But the basic one – “TRICK OR TREAT” – the art of hitting up the neighborhood – is a perfect example of a simple – yet WILDLY effective – supply chain.

The breakdown:

*             you put on some clothes (a costume),

*             you walk down the street,

*             you ring a doorbell and yell “TRICK OR TREAT!” ,

*             and the person gives you some candy (or other great treat)…!

How much simpler and easier is that supply chain?!?  Nothing to do but get dressed up on some costume – whether a simple sheet with some eye-holes – boo!  I’m a ghost! – or something more … frightening – like a vampire, or a witch – or even more elaborate – donning a fully body suit of hair and becoming a werewolf.  Simple.  Easy.  Effective.

Then, of course, there are a number of other supply chains involved, as well.  There’s the candy that you get from each house – somebody had to buy that at some store…  And that store had to buy it from some candy maker.  And they had to buy the ingredients to make the wonderful confection from someplace.  There’s the costume you wear – that store had to buy it…  and the rest is just like the above.

But Halloween is a perfect example of what a supply chain SHOULD be – simple – easy – effective.  Not a lot of fuss and bother to contend with.  Sure, you can get elaborately fancy and create a foam-rubber body suit that turns you into Godzilla (or some other monster) or you can do the easy simple “sheet-over-the-head” trick and be a ghost.  You can make your own “home grown” solution – pulling parts and bits from the closets and drawers – or you can buy the cheap, moderate or expensive solution from the dealer down the road.

So, thinking about it that way – do you see the similarities between Halloween Trick-or-treating and your supply chain…?  Which did you choose – simple or … elaborate?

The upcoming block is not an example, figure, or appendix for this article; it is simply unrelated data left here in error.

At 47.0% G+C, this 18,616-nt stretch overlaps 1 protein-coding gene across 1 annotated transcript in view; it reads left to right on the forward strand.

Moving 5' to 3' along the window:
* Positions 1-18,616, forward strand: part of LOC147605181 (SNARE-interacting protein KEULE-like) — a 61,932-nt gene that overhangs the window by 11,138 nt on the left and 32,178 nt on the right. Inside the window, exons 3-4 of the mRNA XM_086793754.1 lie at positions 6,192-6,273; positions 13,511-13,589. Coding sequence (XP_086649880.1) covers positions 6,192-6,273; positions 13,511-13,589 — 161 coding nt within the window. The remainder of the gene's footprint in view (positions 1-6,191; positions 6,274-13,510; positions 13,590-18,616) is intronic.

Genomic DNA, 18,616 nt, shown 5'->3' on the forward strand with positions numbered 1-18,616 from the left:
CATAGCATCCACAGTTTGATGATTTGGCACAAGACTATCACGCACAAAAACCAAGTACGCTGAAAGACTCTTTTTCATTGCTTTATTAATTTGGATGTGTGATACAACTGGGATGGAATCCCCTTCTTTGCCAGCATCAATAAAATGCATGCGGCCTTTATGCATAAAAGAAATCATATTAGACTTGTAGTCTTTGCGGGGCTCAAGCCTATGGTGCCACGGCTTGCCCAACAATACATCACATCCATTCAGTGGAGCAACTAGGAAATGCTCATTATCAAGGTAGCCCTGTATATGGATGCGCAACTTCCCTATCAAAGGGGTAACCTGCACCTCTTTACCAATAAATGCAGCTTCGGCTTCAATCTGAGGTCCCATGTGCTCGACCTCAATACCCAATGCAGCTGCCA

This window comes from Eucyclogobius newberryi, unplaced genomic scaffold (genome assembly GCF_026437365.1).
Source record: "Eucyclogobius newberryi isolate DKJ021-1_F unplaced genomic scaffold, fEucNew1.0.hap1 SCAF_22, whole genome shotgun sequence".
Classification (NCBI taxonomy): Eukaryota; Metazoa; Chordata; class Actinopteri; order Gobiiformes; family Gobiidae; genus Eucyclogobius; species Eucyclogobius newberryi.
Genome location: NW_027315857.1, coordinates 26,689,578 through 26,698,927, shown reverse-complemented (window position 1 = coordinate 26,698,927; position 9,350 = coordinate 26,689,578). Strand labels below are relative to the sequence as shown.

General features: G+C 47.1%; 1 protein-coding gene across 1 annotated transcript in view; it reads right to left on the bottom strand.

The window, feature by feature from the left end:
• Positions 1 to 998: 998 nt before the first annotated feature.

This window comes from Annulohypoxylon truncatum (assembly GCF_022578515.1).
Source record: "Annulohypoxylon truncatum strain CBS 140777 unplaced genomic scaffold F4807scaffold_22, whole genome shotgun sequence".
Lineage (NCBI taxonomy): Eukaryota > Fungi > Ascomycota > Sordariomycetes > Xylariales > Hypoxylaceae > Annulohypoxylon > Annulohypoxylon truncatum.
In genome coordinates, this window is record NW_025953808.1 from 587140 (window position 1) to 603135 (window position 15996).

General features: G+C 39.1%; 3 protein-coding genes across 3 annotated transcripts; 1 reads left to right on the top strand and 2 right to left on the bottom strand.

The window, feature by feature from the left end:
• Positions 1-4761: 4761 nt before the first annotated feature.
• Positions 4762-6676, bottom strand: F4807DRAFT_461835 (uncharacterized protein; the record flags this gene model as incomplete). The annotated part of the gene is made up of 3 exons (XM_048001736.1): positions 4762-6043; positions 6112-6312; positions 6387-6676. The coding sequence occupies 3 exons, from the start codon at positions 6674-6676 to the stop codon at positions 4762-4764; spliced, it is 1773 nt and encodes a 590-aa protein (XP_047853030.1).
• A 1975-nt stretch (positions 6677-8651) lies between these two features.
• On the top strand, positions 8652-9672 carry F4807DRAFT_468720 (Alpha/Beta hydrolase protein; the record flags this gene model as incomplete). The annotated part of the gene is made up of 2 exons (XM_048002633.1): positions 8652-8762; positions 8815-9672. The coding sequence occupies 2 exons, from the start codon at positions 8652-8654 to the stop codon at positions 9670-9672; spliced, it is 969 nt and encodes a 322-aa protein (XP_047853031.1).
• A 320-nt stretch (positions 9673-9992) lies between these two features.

But, unlike Halloween, the supply chain needs to be in place and working every single day.  Halloween just comes once a year.  But, Halloween can also have some … difficulties … in that supply chain.  There’s the house without candy… or where they just ran out…  Or there’s the “healthy house” that hands out toothbrushes or boxes of raisins (oh, yeah, THEY’RE really popular!)…  There’s your problems with the supply chain – out of stock of what you’re ordering – or not giving you the product you really want and order. 

Then there are the … wardrobe malfunctions (thank you Janet and Justin!) … that puts an end to your night’s joys of candy and treats.  And those can also manifest themselves in your supply chain – maybe your communications fail… or your translation adds odd-ball characters… or the data is … corrupted…  There are a number of ways where your supply chain can malfunction and all … hell … breaks loose.

So, simple or complex; smooth and easy or fraught with horror, peril and malfunctions; Halloween may just be the best example of the supply chain outside of the supply chain.

So, to all you goblins, ghouls, bats and witches, I wish you a safe – insane – Halloween.

Oh, yeah.  “Unpleasant dreams!” (many thanks to Elvira, Mistress of the Dark for that!)

Author: Craig Dunham – EDI Coordinator
Read more about Craig here:
http://editalk.com/contributors/

Unemployed? Don’t move here…